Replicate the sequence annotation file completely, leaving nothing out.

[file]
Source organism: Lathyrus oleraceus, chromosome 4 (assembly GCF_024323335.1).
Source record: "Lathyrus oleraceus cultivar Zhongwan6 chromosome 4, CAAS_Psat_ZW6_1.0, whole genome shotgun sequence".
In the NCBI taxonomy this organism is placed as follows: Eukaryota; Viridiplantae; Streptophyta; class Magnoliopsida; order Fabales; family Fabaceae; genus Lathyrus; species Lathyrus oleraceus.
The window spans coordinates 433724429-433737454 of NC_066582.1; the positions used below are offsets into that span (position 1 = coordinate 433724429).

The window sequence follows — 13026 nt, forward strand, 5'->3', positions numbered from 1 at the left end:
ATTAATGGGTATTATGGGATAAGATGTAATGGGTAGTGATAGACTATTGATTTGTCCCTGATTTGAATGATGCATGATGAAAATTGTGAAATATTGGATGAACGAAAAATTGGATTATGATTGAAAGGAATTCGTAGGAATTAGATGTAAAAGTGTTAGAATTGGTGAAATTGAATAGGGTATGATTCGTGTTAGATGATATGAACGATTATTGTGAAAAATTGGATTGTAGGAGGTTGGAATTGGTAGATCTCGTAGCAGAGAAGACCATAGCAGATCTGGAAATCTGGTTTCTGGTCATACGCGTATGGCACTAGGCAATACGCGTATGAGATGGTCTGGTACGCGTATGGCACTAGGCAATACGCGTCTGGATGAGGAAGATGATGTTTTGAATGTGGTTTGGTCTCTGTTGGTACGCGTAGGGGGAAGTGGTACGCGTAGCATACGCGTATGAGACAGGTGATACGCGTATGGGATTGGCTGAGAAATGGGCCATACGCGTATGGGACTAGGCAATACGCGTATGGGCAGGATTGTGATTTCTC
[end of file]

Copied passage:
Source organism: Lathyrus oleraceus, chromosome 4 (assembly GCF_024323335.1).
Source record: "Lathyrus oleraceus cultivar Zhongwan6 chromosome 4, CAAS_Psat_ZW6_1.0, whole genome shotgun sequence".
In the NCBI taxonomy this organism is placed as follows: Eukaryota; Viridiplantae; Streptophyta; class Magnoliopsida; order Fabales; family Fabaceae; genus Lathyrus; species Lathyrus oleraceus.
The window spans coordinates 433724429-433737454 of NC_066582.1; the positions used below are offsets into that span (position 1 = coordinate 433724429).

The window sequence follows — 13026 nt, forward strand, 5'->3', positions numbered from 1 at the left end:
ATTAATGGGTATTATGGGATAAGATGTAATGGGTAGTGATAGACTATTGATTTGTCCCTGATTTGAATGATGCATGATGAAAATTGTGAAATATTGGATGAACGAAAAATTGGATTATGATTGAAAGGAATTCGTAGGAATTAGATGTAAAAGTGTTAGAATTGGTGAAATTGAATAGGGTATGATTCGTGTTAGATGATATGAACGATTATTGTGAAAAATTGGATTGTAGGAGGTTGGAATTGGTAGATCTCGTAGCAGAGAAGACCATAGCAGATCTGGAAATCTGGTTTCTGGTCATACGCGTATGGCACTAGGCAATACGCGTATGAGATGGTCTGGTACGCGTATGGCACTAGGCAATACGCGTCTGGATGAGGAAGATGATGTTTTGAATGTGGTTTGGTCTCTGTTGGTACGCGTAGGGGGAAGTGGTACGCGTAGCATACGCGTATGAGACAGGTGATACGCGTATGGGATTGGCTGAGAAATGGGCCATACGCGTATGGGACTAGGCAATACGCGTATGGGCAGGATTGTGATTTCTC